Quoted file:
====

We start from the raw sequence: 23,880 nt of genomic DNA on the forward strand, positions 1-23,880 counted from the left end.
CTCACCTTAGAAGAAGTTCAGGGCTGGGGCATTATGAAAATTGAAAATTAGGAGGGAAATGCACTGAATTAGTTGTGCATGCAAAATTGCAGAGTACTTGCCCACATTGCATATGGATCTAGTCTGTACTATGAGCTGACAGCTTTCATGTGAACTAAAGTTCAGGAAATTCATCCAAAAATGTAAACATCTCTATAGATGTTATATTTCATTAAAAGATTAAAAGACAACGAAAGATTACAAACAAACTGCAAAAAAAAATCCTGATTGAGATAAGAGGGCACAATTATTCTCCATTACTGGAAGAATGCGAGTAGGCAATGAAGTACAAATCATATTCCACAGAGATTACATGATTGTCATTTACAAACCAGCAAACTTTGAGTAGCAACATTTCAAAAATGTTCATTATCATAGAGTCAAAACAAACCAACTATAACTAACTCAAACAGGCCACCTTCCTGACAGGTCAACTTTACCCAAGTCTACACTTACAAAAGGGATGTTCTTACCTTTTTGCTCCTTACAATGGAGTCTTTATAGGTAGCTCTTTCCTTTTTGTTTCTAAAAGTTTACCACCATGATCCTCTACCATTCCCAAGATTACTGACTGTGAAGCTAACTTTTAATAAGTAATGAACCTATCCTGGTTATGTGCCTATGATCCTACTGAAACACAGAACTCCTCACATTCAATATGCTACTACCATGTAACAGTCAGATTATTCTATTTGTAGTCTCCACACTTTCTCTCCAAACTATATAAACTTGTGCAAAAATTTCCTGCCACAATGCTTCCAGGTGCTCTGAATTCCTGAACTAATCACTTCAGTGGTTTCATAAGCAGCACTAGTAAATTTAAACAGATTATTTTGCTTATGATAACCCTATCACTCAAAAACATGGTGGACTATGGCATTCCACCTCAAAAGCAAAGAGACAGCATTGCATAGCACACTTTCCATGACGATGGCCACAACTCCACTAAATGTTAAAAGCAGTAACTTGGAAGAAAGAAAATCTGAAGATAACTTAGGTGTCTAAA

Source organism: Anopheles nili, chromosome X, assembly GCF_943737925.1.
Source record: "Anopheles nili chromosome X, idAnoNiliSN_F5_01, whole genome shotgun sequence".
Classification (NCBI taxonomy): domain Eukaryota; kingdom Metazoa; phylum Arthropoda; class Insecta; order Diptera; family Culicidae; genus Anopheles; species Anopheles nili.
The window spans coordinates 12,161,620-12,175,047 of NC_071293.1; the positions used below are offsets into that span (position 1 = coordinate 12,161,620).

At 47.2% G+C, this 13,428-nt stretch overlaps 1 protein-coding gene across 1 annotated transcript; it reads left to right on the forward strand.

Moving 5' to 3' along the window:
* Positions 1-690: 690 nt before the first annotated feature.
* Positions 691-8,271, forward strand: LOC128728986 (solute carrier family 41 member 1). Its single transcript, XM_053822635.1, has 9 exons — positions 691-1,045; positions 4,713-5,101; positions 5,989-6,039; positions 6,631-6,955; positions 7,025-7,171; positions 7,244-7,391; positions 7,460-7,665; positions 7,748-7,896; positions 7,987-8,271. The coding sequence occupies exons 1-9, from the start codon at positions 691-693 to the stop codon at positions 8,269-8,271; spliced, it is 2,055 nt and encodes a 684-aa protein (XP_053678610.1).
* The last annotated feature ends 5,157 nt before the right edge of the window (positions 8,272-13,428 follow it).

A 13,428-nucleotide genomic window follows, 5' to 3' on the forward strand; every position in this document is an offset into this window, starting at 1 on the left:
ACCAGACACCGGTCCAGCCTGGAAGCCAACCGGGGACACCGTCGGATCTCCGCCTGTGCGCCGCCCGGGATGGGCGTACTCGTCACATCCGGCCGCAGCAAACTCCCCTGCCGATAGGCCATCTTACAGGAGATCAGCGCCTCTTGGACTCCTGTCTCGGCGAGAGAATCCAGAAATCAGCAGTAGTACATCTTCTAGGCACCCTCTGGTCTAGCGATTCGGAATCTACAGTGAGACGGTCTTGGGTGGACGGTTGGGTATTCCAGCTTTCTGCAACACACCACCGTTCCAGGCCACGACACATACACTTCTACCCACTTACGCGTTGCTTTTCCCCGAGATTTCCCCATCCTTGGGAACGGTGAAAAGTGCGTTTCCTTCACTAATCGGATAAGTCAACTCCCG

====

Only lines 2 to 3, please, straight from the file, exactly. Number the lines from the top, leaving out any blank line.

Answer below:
CTCACCTTAGAAGAAGTTCAGGGCTGGGGCATTATGAAAATTGAAAATTAGGAGGGAAATGCACTGAATTAGTTGTGCATGCAAAATTGCAGAGTACTTGCCCACATTGCATATGGATCTAGTCTGTACTATGAGCTGACAGCTTTCATGTGAACTAAAGTTCAGGAAATTCATCCAAAAATGTAAACATCTCTATAGATGTTATATTTCATTAAAAGATTAAAAGACAACGAAAGATTACAAACAAACTGCAAAAAAAAATCCTGATTGAGATAAGAGGGCACAATTATTCTCCATTACTGGAAGAATGCGAGTAGGCAATGAAGTACAAATCATATTCCACAGAGATTACATGATTGTCATTTACAAACCAGCAAACTTTGAGTAGCAACATTTCAAAAATGTTCATTATCATAGAGTCAAAACAAACCAACTATAACTAACTCAAACAGGCCACCTTCCTGACAGGTCAACTTTACCCAAGTCTACACTTACAAAAGGGATGTTCTTACCTTTTTGCTCCTTACAATGGAGTCTTTATAGGTAGCTCTTTCCTTTTTGTTTCTAAAAGTTTACCACCATGATCCTCTACCATTCCCAAGATTACTGACTGTGAAGCTAACTTTTAATAAGTAATGAACCTATCCTGGTTATGTGCCTATGATCCTACTGAAACACAGAACTCCTCACATTCAATATGCTACTACCATGTAACAGTCAGATTATTCTATTTGTAGTCTCCACACTTTCTCTCCAAACTATATAAACTTGTGCAAAAATTTCCTGCCACAATGCTTCCAGGTGCTCTGAATTCCTGAACTAATCACTTCAGTGGTTTCATAAGCAGCACTAGTAAATTTAAACAGATTATTTTGCTTATGATAACCCTATCACTCAAAAACATGGTGGACTATGGCATTCCACCTCAAAAGCAAAGAGACAGCATTGCATAGCACACTTTCCATGACGATGGCCACAACTCCACTAAATGTTAAAAGCAGTAACTTGGAAGAAAGAAAATCTGAAGATAACTTAGGTGTCTAAA

Source organism: Anopheles nili, chromosome X, assembly GCF_943737925.1.